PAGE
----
By: Staff Sgt. Ryan Brooks (36th Wing Public Affairs)
“Out in the back of my grandpa’s house there were mangrove trees just above the water line after the tide came in. I would love going back there and build forts with wood that I’d find, like I would in America, and people wouldn’t understand what I was doing. It was 90 degrees and my grandfather would be yelling at me in Palauan, ‘Get inside, you’re going to pass out from the heat!’ He would call me an American but I would just sit out there building forts.”
These are the memories that came flooding back into the mind of Staff Sgt. Roger Remoket, 356th Aircraft Maintenance Unit F-35 dedicated crew chief, as he stepped back onto Palau soil on Feb 8, 2021, for the first time in 26 years.
“I had to pound this stake in the ground for the grounding cord on the airfield,” Remoket said. “As I was hitting it and I was looking at the dirt I thought, ‘oh man, it was so long ago that I was playing in this dirt; chasing geckos, fishing, and shooting BB guns.’”
Remoket’s parents are from the tiny Pacific island nation of the Republic of Palau. He is 100% Palauan, but was born in Oregon and lived most of his life between California and Montana. His mom moved back to Koror, Palau, when he was 8-years old with his siblings. After he spent four or five months with her and the rest of his family there, he chose to return to the U.S. with his guardian, who he said he would later call dad, for more opportunities. This kind of background was hard for him as a young man growing up seeking acceptance and community.
“Natives from Palau call me American because I’ve lived in America all my life,” Remoket said. “I grew up in and around Montana, and that wasn’t always the friendliest place. We’d get to some towns and kids thought it’d be cool to pick on the colored kid. I wasn’t Palauan to them; they just called me names. So, I’d get in a lot of fights, but now I know these guys and they are friends of mine. It was just kids growing up. They just thought they’d be cool to pick on the different kid.”
While Remoket’s guardian served in the U.S. Air Force and his guardian’s father retired from the same service, Remoket postponed his thoughts of joining the Air Force to first try his hand at a trade school and became a diesel mechanic.
“I was working at Ford. I liked it, but it didn’t have fulfillment,” Remoket said. “I needed purpose. You know that feeling you get when you hear the Pledge of Allegiance? I was also looking for camaraderie and community.
“When I was in Palau, they thought I was American and when I was growing up in America, they saw me as different,” he explained. “It’s like, I’m an islander, but I’m not, but I am… I think the Air Force bridged the gap. I could call on people that I’ve met throughout the Air Force if I ever broke down and they’d come and help me. Working in maintenance, we’ve built a pretty tight bond.”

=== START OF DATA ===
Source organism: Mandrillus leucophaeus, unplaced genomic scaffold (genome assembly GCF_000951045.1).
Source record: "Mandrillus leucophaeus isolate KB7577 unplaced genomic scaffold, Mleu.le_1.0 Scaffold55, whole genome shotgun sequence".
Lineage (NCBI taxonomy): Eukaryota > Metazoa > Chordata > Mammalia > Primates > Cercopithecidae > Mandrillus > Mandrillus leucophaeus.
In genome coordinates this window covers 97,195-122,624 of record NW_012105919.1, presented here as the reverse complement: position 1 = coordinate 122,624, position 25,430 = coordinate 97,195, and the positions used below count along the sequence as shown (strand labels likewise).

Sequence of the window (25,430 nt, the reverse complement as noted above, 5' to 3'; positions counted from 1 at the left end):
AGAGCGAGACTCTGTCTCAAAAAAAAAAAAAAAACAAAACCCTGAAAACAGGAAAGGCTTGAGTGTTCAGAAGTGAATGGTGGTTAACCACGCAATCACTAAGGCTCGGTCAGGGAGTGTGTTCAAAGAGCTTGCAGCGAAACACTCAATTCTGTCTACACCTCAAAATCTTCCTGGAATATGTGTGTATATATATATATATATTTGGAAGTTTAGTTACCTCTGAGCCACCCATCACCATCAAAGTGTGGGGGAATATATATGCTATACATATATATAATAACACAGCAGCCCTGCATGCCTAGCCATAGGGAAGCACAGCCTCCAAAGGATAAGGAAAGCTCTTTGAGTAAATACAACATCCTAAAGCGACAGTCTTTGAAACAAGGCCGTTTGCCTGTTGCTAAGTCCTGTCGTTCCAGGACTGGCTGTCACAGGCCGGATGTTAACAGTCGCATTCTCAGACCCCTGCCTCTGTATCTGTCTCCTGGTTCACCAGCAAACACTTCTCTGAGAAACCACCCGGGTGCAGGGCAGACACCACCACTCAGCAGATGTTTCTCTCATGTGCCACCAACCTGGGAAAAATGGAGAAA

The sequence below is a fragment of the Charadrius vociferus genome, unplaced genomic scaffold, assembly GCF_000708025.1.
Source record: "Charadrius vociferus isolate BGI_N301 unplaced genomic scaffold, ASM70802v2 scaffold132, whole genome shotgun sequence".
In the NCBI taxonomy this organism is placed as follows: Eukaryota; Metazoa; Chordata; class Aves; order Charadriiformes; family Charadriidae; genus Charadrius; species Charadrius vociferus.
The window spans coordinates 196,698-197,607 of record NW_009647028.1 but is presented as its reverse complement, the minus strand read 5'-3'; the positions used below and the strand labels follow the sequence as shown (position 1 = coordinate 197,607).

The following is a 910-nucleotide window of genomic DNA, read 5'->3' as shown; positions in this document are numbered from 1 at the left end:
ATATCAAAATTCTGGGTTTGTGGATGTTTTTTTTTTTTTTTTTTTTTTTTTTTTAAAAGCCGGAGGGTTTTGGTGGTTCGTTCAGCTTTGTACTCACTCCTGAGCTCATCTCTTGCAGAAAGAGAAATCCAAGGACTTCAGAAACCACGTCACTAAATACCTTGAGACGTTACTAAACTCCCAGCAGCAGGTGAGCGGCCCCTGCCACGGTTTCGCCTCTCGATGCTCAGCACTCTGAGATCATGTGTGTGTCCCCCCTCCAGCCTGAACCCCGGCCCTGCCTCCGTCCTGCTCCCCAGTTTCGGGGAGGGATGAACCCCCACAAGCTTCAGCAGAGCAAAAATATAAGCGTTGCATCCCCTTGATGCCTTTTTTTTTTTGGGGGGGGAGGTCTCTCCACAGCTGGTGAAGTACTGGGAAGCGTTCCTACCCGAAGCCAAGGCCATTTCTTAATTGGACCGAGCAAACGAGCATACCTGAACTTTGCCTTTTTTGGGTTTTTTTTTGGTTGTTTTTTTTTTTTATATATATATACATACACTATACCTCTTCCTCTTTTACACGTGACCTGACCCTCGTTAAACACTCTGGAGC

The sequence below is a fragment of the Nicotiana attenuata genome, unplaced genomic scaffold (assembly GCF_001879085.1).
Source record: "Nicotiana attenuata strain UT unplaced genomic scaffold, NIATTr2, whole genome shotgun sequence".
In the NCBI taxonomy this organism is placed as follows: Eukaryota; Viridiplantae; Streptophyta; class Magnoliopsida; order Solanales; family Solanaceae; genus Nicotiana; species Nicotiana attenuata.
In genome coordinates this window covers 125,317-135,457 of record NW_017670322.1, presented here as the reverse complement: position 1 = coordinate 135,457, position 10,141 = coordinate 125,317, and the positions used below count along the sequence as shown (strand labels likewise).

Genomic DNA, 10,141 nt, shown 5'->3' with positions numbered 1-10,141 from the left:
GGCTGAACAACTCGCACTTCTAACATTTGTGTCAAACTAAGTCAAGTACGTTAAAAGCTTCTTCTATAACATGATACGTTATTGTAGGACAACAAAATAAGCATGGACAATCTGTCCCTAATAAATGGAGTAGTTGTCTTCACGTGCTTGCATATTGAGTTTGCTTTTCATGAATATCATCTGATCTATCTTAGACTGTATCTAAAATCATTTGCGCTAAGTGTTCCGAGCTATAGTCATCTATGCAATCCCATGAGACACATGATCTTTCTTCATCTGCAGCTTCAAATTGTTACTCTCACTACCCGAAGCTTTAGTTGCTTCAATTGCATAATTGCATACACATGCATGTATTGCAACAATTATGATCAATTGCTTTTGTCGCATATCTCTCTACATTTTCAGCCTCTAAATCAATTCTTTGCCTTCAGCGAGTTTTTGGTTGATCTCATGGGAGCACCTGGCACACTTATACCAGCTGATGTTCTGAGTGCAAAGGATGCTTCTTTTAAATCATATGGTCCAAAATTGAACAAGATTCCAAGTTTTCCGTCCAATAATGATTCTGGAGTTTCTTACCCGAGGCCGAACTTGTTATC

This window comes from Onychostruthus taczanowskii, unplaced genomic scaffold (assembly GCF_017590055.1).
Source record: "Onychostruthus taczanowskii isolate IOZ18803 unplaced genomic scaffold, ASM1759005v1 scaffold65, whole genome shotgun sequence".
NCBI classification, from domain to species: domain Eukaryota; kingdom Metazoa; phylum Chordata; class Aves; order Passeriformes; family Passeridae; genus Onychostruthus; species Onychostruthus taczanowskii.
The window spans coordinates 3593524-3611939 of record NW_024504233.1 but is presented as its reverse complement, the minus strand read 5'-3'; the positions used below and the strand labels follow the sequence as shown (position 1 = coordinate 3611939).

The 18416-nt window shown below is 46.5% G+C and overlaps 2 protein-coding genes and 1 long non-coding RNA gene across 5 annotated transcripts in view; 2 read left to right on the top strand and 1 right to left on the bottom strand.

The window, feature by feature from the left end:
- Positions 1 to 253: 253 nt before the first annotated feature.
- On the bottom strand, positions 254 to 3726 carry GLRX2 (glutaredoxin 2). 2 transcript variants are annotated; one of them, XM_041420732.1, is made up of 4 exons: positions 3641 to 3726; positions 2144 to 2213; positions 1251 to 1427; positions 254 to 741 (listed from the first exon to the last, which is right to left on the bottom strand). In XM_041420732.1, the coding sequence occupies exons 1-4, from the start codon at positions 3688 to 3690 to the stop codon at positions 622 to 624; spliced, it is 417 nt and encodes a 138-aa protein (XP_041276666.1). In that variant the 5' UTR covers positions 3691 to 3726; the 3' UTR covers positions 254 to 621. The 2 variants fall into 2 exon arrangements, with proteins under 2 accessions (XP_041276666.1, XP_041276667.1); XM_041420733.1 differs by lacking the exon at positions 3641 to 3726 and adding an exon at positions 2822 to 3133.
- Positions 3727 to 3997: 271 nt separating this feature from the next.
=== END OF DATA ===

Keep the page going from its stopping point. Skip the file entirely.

After a long winding journey, his arrival back home after over two and a half decades marks Remoket’s favorite moment in the Air Force. How that came about wasn’t exactly expected.
“When I was selected to come out there, it wasn’t like, ‘hey, I know you’re Palauan,’” Remoket said. “They were trying to see who would want to go. So they said, ‘hey, do you like camping?’ in case the jets needed maintenance and they wouldn’t know when they’d get parts to you.
‘Yeah, I like camping.’
‘Have you ever heard of an island called Palau?’
‘Yeah, I’m from there. 100% Palauan.’
‘Oh, ok. You’re going to Palau then.’”
If winding up on a three square mile speck in the middle of a 63 million square mile ocean wasn’t enough, Remoket would soon find himself in yet another surreal and entirely fortuitous situation. While there for only what amounted to about four hours, he met Palau’s new president, Surangel Whipps Jr.
“So we heard that he was going to be there,” Remoket said. “The plan was to land a C-130 that we were refueling from and position it and get it ready for when the F-35s came down. But right when we landed and the door opened, we saw the jets land. So, we had to hustle and we saw this group of people coming out and a bunch of people surrounding someone and I thought, ‘that looks like the president.’
“Before we left, I looked him up because I knew he had just became president on the 21st of January, I think. I saw him leaving and we were packed up, so I thought I should try to meet him,” Remoket said. “I just ran up and said, ‘hi sir.’ They looked at me and I pointed to my name and they were like, ‘oh, hey!’ Then he spoke to me in Palauan and we took a bunch of pictures.”
“He told me, ‘You are Palauan and we are all family and are proud of you and your service. God bless and keep safe.’”
This was affirmation to Remoket in the truest form. He traveled the world, and while he felt acceptance in the Air Force, that intimate longing for roots remained. With those simple words from the president, Remoket’s search became clearer. While unable to see his mother while on Palau, he has since reconnected with her.
“Being from Palau but never being around Palauans, growing up with my guardian; I always felt out of place,” Remoket said. “Joining the Air Force was like trying to find purpose, or meaning, or something to do that makes you proud. Somehow I never thought it would bring me all the way back to the beginning…to Palau… my home.”
Staff Sgt. Remoket participated in Exercise Cope North 21 on Guam and Palau. This was the culmination of a lot of training and the first time they got to employ and deploy 12 F-35s in the INDOPACOM arena as well as practice agile combat deployment events, exercising the new F-35 fifth generation combat capability.
Remoket is now back home in Eielson, Alaska with his wife, four year old twins and baby on the way.